Introduction Introduction, The Introduction, Intro, or The Intro may refer to:
Leslie Armour Armour's most recent book, "Inference and Persuasion: An Introduction to Logic and Critical Reasoning" (2005), was co-authored by Richard Feist. It is written so as to be accessible to all audiences and is concerned with the problems associated with logic, offering suggestions rather than solutions, for, as Armour states, nothing is certain. This book discusses meaning-assignment, rule-making, beliefs, and the correlation between belief and action. It pays special attention to how these are misunderstood, corrupted and blocked so that we are robbed of our freedom. The authors argue that reason and experience are both important to logic, and that logic is important because it allows for understanding and survival.
Disjunction introduction Disjunction introduction or addition (also called or introduction) is a rule of inference of propositional logic and almost every other deduction system. The rule makes it possible to introduce disjunctions to logical proofs. It is the inference that if "P" is true, then "P or Q" must be true.
Logic In Europe, logic was first developed by Aristotle. Aristotelian logic became widely accepted in science and mathematics and remained in wide use in the West until the early 19th century. Aristotle's system of logic was responsible for the introduction of hypothetical syllogism, temporal modal logic, and inductive logic, as well as influential terms such as terms, predicables, syllogisms and propositions. In Europe during the later medieval period, major efforts were made to show that Aristotle's ideas were compatible with Christian faith. During the High Middle Ages, logic became a main focus of philosophers, who would engage in critical logical analyses of philosophical arguments, often using variations of the methodology of scholasticism. In 1323, William of Ockham's influential "Summa Logicae" was released. By the 18th century, the structured approach to arguments had degenerated and fallen out of favour, as depicted in Holberg's satirical play "Erasmus Montanus".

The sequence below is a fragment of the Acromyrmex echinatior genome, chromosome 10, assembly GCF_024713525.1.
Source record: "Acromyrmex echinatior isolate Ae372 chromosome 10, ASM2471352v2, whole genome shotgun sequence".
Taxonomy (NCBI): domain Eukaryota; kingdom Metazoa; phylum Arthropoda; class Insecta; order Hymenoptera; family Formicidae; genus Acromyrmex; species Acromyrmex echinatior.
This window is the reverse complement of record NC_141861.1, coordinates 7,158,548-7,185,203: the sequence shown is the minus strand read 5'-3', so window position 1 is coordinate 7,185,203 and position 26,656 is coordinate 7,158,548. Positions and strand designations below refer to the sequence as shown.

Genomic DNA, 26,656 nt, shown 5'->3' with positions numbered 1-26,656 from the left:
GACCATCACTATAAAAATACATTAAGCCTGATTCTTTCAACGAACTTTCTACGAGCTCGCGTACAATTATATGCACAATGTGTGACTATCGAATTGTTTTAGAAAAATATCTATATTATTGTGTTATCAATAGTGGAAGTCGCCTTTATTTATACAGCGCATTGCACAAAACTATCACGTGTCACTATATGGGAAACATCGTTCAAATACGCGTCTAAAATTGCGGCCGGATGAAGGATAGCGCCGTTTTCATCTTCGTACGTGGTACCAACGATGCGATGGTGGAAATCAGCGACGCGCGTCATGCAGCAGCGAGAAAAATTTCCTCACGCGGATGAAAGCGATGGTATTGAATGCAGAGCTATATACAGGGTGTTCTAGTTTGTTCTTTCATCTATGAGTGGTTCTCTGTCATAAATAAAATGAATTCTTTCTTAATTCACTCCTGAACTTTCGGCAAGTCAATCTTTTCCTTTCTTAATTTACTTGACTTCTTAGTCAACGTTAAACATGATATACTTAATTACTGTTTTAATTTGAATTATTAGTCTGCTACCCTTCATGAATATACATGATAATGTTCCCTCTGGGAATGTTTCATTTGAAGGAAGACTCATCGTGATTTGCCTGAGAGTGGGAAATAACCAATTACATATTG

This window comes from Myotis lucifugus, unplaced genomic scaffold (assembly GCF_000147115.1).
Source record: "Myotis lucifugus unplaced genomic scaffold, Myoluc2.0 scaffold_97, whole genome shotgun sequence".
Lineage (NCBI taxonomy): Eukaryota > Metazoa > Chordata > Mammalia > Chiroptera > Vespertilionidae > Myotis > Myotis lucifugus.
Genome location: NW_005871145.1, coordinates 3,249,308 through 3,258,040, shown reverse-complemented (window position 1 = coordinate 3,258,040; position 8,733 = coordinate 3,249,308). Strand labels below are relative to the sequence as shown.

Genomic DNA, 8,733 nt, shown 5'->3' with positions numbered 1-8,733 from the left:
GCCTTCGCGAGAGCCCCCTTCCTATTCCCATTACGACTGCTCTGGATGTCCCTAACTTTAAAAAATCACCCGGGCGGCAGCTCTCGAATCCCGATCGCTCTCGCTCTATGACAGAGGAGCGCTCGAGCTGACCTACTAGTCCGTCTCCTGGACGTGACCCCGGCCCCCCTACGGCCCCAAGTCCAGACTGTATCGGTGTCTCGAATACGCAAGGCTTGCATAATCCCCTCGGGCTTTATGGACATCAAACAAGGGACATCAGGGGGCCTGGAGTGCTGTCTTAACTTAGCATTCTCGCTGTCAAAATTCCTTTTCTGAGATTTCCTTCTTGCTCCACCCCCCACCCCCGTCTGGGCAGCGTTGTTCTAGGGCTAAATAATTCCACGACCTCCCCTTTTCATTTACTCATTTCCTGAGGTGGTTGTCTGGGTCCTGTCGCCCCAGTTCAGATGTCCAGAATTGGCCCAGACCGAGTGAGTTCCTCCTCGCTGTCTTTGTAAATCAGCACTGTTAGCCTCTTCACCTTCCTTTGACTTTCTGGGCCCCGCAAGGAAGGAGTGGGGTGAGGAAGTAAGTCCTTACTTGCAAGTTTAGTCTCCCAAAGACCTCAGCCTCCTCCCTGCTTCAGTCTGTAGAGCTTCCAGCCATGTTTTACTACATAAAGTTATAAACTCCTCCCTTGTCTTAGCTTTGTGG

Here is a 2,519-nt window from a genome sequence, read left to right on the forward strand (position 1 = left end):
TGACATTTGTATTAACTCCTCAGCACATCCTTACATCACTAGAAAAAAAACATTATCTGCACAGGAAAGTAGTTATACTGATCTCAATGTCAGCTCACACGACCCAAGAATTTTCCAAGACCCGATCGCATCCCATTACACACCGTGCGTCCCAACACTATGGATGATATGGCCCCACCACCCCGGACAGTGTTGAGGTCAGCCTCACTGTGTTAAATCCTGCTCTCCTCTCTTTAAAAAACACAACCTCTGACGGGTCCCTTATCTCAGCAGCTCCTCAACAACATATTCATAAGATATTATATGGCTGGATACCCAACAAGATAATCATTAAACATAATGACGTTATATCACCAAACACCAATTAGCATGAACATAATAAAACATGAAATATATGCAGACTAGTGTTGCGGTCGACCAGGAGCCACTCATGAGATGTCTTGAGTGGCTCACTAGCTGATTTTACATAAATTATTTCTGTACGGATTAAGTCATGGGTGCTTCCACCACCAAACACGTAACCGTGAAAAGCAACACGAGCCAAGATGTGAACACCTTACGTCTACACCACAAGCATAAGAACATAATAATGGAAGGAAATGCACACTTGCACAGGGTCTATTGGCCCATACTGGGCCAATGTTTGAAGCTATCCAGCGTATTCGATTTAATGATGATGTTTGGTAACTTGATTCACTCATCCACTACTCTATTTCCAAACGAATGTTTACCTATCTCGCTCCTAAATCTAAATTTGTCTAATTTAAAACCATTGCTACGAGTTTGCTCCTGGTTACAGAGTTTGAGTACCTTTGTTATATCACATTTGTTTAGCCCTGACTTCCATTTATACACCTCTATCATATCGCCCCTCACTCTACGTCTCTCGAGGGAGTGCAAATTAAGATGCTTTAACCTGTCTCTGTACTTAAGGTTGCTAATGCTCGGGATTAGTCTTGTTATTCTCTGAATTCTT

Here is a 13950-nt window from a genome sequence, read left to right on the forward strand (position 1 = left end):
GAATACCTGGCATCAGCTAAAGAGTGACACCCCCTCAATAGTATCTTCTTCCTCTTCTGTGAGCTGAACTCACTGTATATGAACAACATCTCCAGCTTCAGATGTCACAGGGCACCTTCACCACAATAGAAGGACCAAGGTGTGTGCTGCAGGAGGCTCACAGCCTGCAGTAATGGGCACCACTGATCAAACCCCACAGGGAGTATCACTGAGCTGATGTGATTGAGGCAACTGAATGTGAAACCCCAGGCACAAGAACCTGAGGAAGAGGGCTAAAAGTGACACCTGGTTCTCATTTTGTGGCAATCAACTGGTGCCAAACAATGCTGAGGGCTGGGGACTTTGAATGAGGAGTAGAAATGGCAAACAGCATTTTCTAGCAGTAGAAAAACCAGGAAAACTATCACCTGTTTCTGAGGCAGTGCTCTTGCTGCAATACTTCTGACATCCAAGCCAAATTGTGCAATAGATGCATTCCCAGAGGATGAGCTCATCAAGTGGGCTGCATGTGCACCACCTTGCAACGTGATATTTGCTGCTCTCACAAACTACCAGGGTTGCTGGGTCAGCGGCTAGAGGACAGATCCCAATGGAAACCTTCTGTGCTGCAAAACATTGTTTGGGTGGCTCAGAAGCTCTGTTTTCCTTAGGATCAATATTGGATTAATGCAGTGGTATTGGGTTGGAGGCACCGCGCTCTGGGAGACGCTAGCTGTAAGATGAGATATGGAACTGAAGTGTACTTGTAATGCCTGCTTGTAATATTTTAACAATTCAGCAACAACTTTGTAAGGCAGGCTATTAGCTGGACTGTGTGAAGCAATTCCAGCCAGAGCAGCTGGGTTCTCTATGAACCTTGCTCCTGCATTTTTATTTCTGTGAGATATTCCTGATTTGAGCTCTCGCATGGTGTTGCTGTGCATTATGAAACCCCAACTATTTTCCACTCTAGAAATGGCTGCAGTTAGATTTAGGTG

Advanced Introduction to Finality This is the second "Introduction to Finality" episode of the series, following season three's finale, "Introduction to Finality".